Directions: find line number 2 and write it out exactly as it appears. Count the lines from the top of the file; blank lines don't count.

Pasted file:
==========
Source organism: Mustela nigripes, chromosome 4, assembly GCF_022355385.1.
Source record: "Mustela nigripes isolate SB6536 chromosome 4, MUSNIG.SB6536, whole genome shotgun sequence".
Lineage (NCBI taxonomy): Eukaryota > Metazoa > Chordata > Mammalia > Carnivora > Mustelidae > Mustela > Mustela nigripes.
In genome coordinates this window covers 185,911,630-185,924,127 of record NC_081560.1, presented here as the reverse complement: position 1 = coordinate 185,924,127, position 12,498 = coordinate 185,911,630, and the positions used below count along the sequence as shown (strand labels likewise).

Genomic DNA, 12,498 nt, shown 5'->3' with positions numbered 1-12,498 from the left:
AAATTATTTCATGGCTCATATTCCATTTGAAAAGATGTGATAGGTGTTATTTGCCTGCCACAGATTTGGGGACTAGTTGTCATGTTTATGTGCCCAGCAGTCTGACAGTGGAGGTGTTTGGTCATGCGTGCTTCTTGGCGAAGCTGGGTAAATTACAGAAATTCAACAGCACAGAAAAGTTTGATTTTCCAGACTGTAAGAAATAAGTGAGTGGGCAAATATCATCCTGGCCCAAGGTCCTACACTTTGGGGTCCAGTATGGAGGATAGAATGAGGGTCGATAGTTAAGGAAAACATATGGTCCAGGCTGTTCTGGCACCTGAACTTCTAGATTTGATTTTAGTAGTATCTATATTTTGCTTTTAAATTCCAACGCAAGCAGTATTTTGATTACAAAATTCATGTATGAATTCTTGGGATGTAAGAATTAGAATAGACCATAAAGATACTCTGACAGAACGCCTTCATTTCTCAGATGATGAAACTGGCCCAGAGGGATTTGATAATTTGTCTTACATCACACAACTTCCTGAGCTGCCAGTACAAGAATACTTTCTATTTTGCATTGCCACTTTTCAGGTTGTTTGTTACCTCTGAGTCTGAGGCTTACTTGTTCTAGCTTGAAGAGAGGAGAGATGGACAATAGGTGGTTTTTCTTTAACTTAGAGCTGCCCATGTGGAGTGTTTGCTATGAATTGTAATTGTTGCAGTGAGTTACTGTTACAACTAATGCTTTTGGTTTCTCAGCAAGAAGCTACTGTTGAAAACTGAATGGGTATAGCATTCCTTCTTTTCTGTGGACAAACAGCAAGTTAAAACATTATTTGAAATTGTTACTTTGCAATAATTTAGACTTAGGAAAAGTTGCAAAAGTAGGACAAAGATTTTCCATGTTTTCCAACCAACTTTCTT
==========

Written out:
Source record: "Mustela nigripes isolate SB6536 chromosome 4, MUSNIG.SB6536, whole genome shotgun sequence".